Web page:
You need to decide on an area that you want your dog to go the toilet. This could be outside or on a puppy pee mat inside. This is the area that you want him to go when he is older. There are 4 times when he is most likely to go to the toilet:

  1. Just after eating
  2. Just after playing
  3. Just after waking
  4. Just after release from confinement e.g. if he has been locked in the laundry while you have been out.

At these times you need to place him on a lead and collar and take him to the spot where you want him to go. Stay with him by holding the lead! You may need to wait 20-30 minutes. When he does go then reward him immediately with a food reward and praise. If you are doing this and he is not going on the spot but rather perhaps when you are inside again then set a timer to go off every 30 minutes or so to remind you to take him out for a chance to go to the toilet. When the timer goes off, place him on the collar and lead and take him to the spot. Again when he goes reward him with a treat and praise. Cease all punishment of him for going to the toilet in the wrong spot. Rubbing his nose in it will not help - you just need to clean it up. If you catch him in the act of going then distract him with a loud clap or similar. Do not punish him but rather take him outside to the spot and then reward him if he goes in the correct spot. If you punish him for urinating in front of you then he may learn not to urinate in front of you because he gets punished. Then he learns to urinate when you are not looking or not around or behind the couch etc. When you are not home confine him to a small area with or without access to the toileting spot. If he does not have access to the spot then provide some newspaper or similar as a toilet in one corner of the room and place his food, water and bedding in another corner. Be sure to clean up the urine inside the house with products called Animal Odour Eliminator, Urine-off or Biozet laundry detergent.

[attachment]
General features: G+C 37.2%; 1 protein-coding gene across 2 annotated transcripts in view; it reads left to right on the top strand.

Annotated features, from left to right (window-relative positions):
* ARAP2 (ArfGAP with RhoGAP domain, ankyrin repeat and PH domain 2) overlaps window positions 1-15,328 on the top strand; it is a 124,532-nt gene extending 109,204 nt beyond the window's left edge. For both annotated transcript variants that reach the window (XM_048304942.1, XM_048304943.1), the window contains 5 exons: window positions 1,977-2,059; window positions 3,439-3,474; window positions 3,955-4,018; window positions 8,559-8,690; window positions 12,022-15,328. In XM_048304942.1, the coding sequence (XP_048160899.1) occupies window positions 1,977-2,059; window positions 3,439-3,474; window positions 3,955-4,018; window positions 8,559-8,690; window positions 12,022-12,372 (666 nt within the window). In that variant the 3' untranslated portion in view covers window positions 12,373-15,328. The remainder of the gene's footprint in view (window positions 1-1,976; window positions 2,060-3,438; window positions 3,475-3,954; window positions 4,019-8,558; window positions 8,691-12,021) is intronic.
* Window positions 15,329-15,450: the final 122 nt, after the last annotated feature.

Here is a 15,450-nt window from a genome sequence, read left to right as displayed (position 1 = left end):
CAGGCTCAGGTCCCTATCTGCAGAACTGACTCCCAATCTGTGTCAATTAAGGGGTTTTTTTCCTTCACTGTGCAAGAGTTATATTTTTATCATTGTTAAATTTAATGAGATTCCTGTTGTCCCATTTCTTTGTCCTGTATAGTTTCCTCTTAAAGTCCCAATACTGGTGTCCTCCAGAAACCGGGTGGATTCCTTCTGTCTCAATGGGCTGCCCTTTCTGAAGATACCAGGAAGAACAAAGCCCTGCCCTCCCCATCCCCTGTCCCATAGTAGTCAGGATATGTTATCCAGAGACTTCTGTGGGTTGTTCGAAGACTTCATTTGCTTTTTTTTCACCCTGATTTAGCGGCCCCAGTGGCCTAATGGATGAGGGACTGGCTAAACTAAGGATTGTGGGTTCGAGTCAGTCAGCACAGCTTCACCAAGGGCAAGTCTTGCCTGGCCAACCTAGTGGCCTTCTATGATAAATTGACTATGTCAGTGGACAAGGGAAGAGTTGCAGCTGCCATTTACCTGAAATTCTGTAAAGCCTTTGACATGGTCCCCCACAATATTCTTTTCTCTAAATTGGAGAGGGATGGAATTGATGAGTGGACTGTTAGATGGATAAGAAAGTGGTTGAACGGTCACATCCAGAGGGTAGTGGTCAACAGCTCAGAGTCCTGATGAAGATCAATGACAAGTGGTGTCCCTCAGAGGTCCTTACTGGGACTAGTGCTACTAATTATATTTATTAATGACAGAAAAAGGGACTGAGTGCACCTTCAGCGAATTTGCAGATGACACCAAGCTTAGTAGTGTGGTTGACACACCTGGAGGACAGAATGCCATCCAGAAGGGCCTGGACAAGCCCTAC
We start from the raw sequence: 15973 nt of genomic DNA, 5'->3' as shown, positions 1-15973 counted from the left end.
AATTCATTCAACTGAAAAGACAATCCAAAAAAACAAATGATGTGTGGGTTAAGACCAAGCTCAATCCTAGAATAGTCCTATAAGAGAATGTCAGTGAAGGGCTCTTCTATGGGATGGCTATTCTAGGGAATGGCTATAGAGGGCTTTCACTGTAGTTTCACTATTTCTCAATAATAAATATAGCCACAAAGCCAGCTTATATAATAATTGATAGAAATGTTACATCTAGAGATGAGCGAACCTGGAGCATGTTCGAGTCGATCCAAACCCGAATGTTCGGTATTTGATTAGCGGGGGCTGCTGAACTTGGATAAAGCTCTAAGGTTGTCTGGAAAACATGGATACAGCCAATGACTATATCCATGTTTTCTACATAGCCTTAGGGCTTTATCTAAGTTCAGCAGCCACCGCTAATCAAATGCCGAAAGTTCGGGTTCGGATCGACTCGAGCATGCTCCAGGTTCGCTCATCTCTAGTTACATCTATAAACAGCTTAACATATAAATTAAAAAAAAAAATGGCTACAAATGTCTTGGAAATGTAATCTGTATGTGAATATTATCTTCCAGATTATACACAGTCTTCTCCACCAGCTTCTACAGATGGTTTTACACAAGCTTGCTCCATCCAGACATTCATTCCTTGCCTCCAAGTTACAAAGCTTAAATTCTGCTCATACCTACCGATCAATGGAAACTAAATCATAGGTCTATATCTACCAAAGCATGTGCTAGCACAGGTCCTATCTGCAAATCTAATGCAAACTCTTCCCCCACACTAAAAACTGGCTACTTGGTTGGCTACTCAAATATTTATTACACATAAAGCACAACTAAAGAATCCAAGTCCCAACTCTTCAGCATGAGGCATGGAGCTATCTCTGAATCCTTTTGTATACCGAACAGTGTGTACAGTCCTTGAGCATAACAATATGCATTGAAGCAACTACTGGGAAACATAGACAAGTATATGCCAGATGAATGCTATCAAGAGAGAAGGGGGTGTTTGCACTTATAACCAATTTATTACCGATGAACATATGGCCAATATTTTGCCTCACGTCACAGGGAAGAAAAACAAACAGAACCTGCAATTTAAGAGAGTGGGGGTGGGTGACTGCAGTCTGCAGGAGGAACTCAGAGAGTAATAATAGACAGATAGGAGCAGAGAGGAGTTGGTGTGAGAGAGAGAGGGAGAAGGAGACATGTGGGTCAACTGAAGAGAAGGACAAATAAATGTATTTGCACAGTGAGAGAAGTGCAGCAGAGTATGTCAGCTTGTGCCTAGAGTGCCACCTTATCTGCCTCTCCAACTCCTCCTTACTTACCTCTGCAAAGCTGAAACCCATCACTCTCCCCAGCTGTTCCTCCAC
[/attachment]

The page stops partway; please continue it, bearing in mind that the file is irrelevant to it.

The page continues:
Puppy skin is different to human skin, and the main difference is that puppies do not produce as much oil (or sebum) compared to people, and are therefore very sensitive to soapy human shampoos that are designed to strip the oils off. As a result, your puppy may develop dry, sensitive skin when human shampoos are used. Ideally, use a shampoo specially designed for puppies or dogs. Dog or puppy conditioners are also available to improve the appearance of their coat.

Allowing a pup out in public before 12 weeks of age depends on the risk of infection from parvovirus and other diseases in your particular area. If the risk of parvovirus is low where you live then it is important to get your dog out and socialising before 12 weeks of age as this is a critical socialisation period in your dog’s life. It is important for a dog to try and meet as many different people and dogs as possible in non-confronting ways during this time.

The best diet you can give your puppy is actually premium brand puppy food and water only, once they have been weaned fully. Once your puppy has been fully weaned, they no longer require milk, so you do not have to give them puppy milk at all. The dry form of puppy and dog food is the most economical and is also better for your dog's teeth, compared to the canned foods.

As much as we love to spoil our puppies with table scraps, treats and snacks, and make our own home-cooked meals for them, the nutritional balance in such diets is often not very good and it may lead to nutritional deficiencies in your puppy. 

All premium brands of pet foods have been carefully and scientifically prepared to ensure the best nutrition for your puppy, and it may seem bland to eat the same thing day-in and day-out, but rest assured that you are really doing the best for your puppy. 

Moreover, if you don't ever feed them human foods, they will not develop a taste for them, and thus may prevent future begging behaviour, obesity, vomiting and diarrhoea, anal gland problems etc. And they will be very happy with their dog food for the rest of their lives!

Use an appropriate puppy shampoo that is specially made for puppies or dogs. The water temperature should be the same water temperature that you would comfortably shower in.